36.  1. Hydrolysis by gastric acid; 2. Penicillinase sensitivity; 3. Allergic response; 4. Ineffective against gram neg. enterics
37.  What is the breakdown product of penicillin that can be used to elicit different drug properties?
37.  6 aminopenicillanic acid (6-APA)
38.  Which Penicillin has the highest activity against G+ cocci and bacilli?
38.  Narrow spectrum penicillins
39.  What are examples of Narrow spectrum penicillins?
39.  G and V
40.  What are Broader Spectrum Penicillins affective against?
40.  G+ and G- enteric bacilli
41.  What are some examples of Broader Spectrum Penicillins?
41.  Ampicillin, Amoxicillin, Cyclacillin, Carbenicillin, Ticarcillin.
42.  What drugs are considered the Antistaphylocococcal Penicillins? Examples?
42.  Narrow Spectrum/Penicillinase Resistant Drugs; Methacillin, Nafcillin, Oxacillin, closacillin, dicloxacillin
43.  What drug has a similar structure and mechanism of action identical to penicillin?
43.  Cephalosporins
44.  How do cephalosporins differ from penicillins?
44.  acid stability, penicillinase resistance, antigenically dissimilar
45.  What is the progression of 1st to 4th generation cephalosporins?
45.  broadening in G- susceptibility; diminution of activity against G+; increased ?-lactamase resistance; increased capability to enter CSF
46.  What oral cephalosporin is affective against Gram + cocci (staph & strep)?
46.  Cephalexin (Keflex)
47.  What has rendered many 2nd and 3rd generation cephalosporins inaffective?
47.  Extended Spectrum ?-Lactamases
48.  What type of antibiotic crosses the blood brain barrier and is effective against Enteric G- bacteria?
48.  3rd Generation – Ceftriaxone
49.  What antibiotic is effective against E. Coli?
49.  4th Generation – Cefepime
50.  What in Carbapenems allows movement through the outer membrane of G- bacteria?
50.  small hydroxyethyl side chain
51.  What is the structure of the Carbapenems?
51.  ?-lactam ring attached to five-membered cyclic ring with carbon
52.  What are Carbapenems highly resistant to?
52.  ?-lactamases
53.  What are 3 examples of Carbapenemases?
53.  KPC, OXA, Metallo-?-lactamases
54.  How do the carbapenems create Resistance?
54.  altered porin channes decreasing permeability
55.  What type of antibiotic can be used in penicillin allergic patients?
55.  Monobactams
56.  What is the drug of choice for MRSA?
56.  Vancomycin
57.  What was the first strain to show resistance to Vancomycin?
57.  Enterococcus faecalis
58.  What is Vancomycin restricted to?
58.  Gram + organisms
59.  What kind of antibiotic is Streptomycin and what kind of action does it have?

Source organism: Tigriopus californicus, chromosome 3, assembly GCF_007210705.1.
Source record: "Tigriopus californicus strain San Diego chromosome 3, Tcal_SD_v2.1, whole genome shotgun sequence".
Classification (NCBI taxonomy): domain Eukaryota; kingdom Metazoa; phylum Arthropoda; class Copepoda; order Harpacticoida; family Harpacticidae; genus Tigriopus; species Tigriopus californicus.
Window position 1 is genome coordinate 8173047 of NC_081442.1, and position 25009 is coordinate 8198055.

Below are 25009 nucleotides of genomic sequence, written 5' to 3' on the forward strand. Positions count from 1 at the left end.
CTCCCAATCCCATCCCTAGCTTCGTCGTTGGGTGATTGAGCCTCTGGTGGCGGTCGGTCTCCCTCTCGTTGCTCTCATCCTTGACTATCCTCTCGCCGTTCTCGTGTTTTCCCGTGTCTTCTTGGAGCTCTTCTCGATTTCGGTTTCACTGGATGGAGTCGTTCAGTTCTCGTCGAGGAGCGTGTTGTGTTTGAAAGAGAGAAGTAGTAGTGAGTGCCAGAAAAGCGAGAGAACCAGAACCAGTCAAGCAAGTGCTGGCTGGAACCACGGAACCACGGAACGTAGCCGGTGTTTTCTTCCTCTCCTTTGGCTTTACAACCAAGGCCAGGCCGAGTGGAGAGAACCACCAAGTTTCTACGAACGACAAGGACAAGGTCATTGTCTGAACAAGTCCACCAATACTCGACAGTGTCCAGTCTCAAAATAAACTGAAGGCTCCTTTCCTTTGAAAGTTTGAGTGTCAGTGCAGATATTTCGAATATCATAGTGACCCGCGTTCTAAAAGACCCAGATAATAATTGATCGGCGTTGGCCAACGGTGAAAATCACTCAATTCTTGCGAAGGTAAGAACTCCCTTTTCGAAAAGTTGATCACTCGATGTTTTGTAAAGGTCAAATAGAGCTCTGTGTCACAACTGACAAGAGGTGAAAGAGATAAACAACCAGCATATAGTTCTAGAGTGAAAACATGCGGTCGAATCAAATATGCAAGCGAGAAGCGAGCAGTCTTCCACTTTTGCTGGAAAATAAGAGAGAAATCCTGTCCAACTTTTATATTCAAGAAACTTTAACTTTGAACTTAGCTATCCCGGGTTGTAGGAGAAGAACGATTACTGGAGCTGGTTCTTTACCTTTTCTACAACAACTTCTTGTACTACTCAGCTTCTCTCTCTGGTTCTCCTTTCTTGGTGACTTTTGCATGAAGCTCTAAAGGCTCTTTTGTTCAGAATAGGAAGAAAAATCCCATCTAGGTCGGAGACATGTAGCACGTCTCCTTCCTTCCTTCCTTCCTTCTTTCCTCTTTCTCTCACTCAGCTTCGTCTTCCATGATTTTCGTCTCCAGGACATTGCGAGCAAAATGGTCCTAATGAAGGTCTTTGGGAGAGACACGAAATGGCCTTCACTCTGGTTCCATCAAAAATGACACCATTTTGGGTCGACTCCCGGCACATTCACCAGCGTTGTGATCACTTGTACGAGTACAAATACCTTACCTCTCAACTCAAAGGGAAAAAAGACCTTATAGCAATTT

59.  aminoglycoside antibiotic, Bactericidal
60.  What is an Aminoglycosides?
60.  aminosugars linked by a glycosidic bond to an aminocyclitol
61.  What kind of damage can Amionoglycosides cause to the human body?
61.  Kidney and/or 8th cranial nerve damage
62.  How do Aminoglycosides produce a –cidal mechanism?
62.  1. few streptomycin molecules enter the cell through imperfections in the growing membrane; 2. Binds to 30S ribosomal protein, distorts and causes misreading; 3. Misreading causes “bad” proteins to be made, more membrane leakiness, more streptomycin enters;
63.  How does Daptomycin (peptide antibiotic) target bacteria?
63.  Cell membrane
64.  How does it irreversibly bind to the bacterial cell membrane?
64.  calcium-dependent membrane insertion of molecule
65.  What is the mechanism of action of Daptomycin?
65.  Irreversibly binds to bacterial cell membrane, rapidly depolarizes the cell membrane, Efflux of K+, Cell death by multiple failures in biosystems.
66.  What is Daptomycin active against?
66.  G+ infections; MRSA, VRE, S. pyogenes
67.  T/F Resistance to Daptomycin is rare.
67.  T
68.  In the Lungs, what does Daptomycin bind avidly with making it ineffective against pneumonia?
68.  Pulmonary Surfactant
69.  What is an example of an antibiotic that has Nucleotide Biosynthesis activity?
69.  Sulfonamide
70.  What is the mechanism of action of sulfonamide?
70.  Blocks dihydropteroate synthetase;
71.  At what point in the synthesis of folic acid synthesis does trimethoprim inhibit?
71.  dihydrofolate reductase; DHF –Xa THF
72.  How can bacteria become resistant to Trimethoprim?
72.  mutations in DHFR
73.  How does resistance develop to Sulfonamides?
73.  slowly and stepwise
74.  What does the mixture of Trimethoprim-Sulfamethoxazole have activity against?
74.  broad spectrum activity against aerobic bacteria and pheumocystis
75.  What is a way that bacteria can thymidine to get around the inhibition of folic acid?